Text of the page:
Posted By: Kat Wong Too Yen on November 10, 2011
Hey everyone! It’s been awhile since my last blog post, and that’s because I’m absolutely swamped with school at the moment. It’s a bit of a crunch time right now for a lot of students because of assignments, conferences, and case competitions that are currently going on. Nevertheless, I wanted to take some time to talk about COMM401, which is one of the courses that I’m taking this semester.
Every 4th year Commerce student, regardless of specialization, is required to take COMM401 – Business Policy. While this course is particularly heavy in terms of workload, it is also one of the most relevant courses you will take while at Queen’s. Taken directly from my course syllabus, “COMM401 is positioned as a capstone course which integrates the functional knowledge which students have developed over their undergraduate tenure into discussions surrounding the development of business strategy.” In other words, this is a course where you can directly apply your knowledge learned over the past 3 years to business concepts covered in class.
One of my favourite parts of this course is the Capstone Simulation. To give you a bit of context, as a 1st year Commerce student, you complete a simplified version of the simulation, called Capsim. 3 years later, Capstone gives you the chance to complete the simulation again. Doing the simulation the second time around allows students to learn from their previous mistakes and to make more informed decisions. In the simulation, you compete as part of a team to improve your company’s financial position within an industry, comprised of other companies run by your classmates. You are given the opportunity to make key business decisions, from deciding when to produce or upgrade new products, invest in TQM (Total Quality Management) initiatives, and determine your marketing budget and sales force. All of these decisions impacts your profitability and market share, and directly affects your company’s position in a competitive industry. With Capstone, decisions become increasingly complex, from making ethical choices, to dealing with labour negotiations and wage hikes. As a team, you quickly learn how to “specialize” in an area, like R&D, Marketing and Sales, Human Resources, Production, or Finance in order to make smart business decisions and to anticipate moves from your competitors. The simulation allows us to collaborate and work with students in different business streams, interpret data, review financial performance, and to build and revise business strategies.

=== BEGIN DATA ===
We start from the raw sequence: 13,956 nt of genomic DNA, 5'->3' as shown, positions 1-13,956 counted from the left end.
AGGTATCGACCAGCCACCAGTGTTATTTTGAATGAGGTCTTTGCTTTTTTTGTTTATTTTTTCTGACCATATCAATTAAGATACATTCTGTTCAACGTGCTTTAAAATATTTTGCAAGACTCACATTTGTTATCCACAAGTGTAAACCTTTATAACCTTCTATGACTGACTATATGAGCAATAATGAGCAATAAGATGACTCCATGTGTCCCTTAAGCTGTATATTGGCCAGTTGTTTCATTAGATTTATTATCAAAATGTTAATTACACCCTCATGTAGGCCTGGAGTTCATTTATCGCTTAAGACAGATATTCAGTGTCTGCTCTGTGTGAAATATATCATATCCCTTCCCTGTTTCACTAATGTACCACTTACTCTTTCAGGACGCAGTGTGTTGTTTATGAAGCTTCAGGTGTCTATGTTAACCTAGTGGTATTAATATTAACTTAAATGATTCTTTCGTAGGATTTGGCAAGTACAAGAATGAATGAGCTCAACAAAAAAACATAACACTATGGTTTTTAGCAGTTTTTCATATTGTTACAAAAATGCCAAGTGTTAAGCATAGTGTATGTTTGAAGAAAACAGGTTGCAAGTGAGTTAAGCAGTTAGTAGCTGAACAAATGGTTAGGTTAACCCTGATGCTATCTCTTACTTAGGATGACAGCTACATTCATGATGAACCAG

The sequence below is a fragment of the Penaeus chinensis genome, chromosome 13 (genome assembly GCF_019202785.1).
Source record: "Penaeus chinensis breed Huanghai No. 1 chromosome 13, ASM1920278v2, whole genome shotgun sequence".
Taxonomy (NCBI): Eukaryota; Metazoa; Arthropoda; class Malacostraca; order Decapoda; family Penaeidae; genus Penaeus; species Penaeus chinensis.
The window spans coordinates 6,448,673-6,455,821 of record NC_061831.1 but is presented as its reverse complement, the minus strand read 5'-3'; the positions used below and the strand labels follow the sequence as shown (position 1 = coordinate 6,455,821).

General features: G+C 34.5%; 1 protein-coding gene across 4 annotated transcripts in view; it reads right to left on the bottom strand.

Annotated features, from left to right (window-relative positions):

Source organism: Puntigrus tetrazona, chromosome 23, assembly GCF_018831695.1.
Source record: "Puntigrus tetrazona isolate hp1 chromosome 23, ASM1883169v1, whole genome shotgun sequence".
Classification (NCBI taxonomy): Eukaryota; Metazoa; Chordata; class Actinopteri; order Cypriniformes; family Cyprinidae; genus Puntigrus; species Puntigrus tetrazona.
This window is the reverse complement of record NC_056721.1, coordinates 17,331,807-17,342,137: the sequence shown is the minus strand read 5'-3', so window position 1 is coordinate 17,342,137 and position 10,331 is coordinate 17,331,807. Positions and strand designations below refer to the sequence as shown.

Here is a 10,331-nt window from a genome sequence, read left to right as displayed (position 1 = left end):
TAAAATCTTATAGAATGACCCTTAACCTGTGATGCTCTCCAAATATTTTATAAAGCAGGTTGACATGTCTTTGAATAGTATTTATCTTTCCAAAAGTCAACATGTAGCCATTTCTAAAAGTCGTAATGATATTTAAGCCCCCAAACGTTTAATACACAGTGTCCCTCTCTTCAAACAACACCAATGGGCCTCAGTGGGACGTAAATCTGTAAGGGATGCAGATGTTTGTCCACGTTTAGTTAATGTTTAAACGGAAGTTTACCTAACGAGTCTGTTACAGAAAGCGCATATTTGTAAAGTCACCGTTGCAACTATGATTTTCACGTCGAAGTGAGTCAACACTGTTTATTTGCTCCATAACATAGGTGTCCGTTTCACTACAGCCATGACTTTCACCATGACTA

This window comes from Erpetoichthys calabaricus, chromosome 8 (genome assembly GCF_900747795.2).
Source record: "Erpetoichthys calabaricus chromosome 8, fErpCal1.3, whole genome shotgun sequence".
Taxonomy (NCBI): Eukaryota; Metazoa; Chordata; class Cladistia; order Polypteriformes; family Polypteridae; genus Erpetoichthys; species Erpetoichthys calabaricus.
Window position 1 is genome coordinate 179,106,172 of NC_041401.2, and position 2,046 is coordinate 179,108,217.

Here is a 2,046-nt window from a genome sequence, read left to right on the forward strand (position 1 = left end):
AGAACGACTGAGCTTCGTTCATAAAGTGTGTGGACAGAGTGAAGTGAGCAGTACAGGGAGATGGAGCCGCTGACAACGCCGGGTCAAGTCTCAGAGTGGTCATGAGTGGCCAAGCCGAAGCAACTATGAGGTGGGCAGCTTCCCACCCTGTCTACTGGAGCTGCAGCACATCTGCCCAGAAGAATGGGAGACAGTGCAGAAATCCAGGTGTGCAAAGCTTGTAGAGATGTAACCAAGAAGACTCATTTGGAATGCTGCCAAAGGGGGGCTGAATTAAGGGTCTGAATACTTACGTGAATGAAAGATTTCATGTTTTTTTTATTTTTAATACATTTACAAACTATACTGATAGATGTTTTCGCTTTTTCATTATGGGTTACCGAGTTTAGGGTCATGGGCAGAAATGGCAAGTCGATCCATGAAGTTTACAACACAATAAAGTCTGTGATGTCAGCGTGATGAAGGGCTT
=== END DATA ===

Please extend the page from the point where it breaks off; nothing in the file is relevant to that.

While this is by far one of the more challenging and time-consuming courses I’ve taken at the Queen’s School of Business, I can definitely see the real-life applications and value of the concepts covered in class.
Until next time!
Kat Wong Too Yen, BCom’12
P.S. Just a reminder that the Queen’s Fall Preview is taking place this Saturday, November 12th! For a schedule of all the events happening on campus, click here. It’s the perfect chance for you and your family to take a tour of Goodes Hall and visit the student residences.